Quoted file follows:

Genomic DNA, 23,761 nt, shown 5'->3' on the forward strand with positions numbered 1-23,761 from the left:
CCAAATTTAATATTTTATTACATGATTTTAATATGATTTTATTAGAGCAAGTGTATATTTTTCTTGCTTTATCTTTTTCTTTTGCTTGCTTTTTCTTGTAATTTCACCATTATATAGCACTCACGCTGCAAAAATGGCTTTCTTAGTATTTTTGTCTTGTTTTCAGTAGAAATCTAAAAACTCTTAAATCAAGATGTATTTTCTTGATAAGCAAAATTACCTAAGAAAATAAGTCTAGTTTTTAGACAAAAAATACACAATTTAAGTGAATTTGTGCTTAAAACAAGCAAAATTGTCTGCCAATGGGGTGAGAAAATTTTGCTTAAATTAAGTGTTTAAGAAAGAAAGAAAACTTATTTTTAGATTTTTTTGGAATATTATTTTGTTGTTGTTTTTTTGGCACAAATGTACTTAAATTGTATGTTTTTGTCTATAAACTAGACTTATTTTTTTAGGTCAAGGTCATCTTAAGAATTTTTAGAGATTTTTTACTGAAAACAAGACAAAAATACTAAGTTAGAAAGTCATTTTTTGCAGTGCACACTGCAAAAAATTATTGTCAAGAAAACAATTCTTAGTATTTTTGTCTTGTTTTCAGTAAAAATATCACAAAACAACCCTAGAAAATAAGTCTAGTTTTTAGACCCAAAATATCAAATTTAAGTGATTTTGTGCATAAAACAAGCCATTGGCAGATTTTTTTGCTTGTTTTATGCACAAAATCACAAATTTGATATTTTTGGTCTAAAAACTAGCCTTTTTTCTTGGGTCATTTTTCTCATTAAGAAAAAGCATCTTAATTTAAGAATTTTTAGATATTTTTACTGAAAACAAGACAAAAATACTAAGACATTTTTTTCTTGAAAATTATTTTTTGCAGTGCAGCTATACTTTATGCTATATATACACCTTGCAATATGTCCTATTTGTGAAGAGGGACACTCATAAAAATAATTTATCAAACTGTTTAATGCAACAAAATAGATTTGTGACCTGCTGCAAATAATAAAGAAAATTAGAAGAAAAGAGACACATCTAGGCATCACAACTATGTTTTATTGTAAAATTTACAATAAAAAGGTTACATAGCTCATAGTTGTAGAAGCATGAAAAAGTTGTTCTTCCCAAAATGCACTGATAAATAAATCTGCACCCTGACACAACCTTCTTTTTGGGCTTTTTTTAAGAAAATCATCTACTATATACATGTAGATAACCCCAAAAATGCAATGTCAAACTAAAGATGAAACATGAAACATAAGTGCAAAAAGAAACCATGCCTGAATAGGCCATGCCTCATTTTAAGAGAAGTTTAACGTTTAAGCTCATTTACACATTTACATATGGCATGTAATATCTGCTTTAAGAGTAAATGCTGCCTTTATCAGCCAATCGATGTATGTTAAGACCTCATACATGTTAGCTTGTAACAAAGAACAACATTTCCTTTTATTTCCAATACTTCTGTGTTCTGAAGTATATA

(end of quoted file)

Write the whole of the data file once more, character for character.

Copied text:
Genomic DNA, 23,761 nt, shown 5'->3' on the forward strand with positions numbered 1-23,761 from the left:
CCAAATTTAATATTTTATTACATGATTTTAATATGATTTTATTAGAGCAAGTGTATATTTTTCTTGCTTTATCTTTTTCTTTTGCTTGCTTTTTCTTGTAATTTCACCATTATATAGCACTCACGCTGCAAAAATGGCTTTCTTAGTATTTTTGTCTTGTTTTCAGTAGAAATCTAAAAACTCTTAAATCAAGATGTATTTTCTTGATAAGCAAAATTACCTAAGAAAATAAGTCTAGTTTTTAGACAAAAAATACACAATTTAAGTGAATTTGTGCTTAAAACAAGCAAAATTGTCTGCCAATGGGGTGAGAAAATTTTGCTTAAATTAAGTGTTTAAGAAAGAAAGAAAACTTATTTTTAGATTTTTTTGGAATATTATTTTGTTGTTGTTTTTTTGGCACAAATGTACTTAAATTGTATGTTTTTGTCTATAAACTAGACTTATTTTTTTAGGTCAAGGTCATCTTAAGAATTTTTAGAGATTTTTTACTGAAAACAAGACAAAAATACTAAGTTAGAAAGTCATTTTTTGCAGTGCACACTGCAAAAAATTATTGTCAAGAAAACAATTCTTAGTATTTTTGTCTTGTTTTCAGTAAAAATATCACAAAACAACCCTAGAAAATAAGTCTAGTTTTTAGACCCAAAATATCAAATTTAAGTGATTTTGTGCATAAAACAAGCCATTGGCAGATTTTTTTGCTTGTTTTATGCACAAAATCACAAATTTGATATTTTTGGTCTAAAAACTAGCCTTTTTTCTTGGGTCATTTTTCTCATTAAGAAAAAGCATCTTAATTTAAGAATTTTTAGATATTTTTACTGAAAACAAGACAAAAATACTAAGACATTTTTTTCTTGAAAATTATTTTTTGCAGTGCAGCTATACTTTATGCTATATATACACCTTGCAATATGTCCTATTTGTGAAGAGGGACACTCATAAAAATAATTTATCAAACTGTTTAATGCAACAAAATAGATTTGTGACCTGCTGCAAATAATAAAGAAAATTAGAAGAAAAGAGACACATCTAGGCATCACAACTATGTTTTATTGTAAAATTTACAATAAAAAGGTTACATAGCTCATAGTTGTAGAAGCATGAAAAAGTTGTTCTTCCCAAAATGCACTGATAAATAAATCTGCACCCTGACACAACCTTCTTTTTGGGCTTTTTTTAAGAAAATCATCTACTATATACATGTAGATAACCCCAAAAATGCAATGTCAAACTAAAGATGAAACATGAAACATAAGTGCAAAAAGAAACCATGCCTGAATAGGCCATGCCTCATTTTAAGAGAAGTTTAACGTTTAAGCTCATTTACACATTTACATATGGCATGTAATATCTGCTTTAAGAGTAAATGCTGCCTTTATCAGCCAATCGATGTATGTTAAGACCTCATACATGTTAGCTTGTAACAAAGAACAACATTTCCTTTTATTTCCAATACTTCTGTGTTCTGAAGTATATA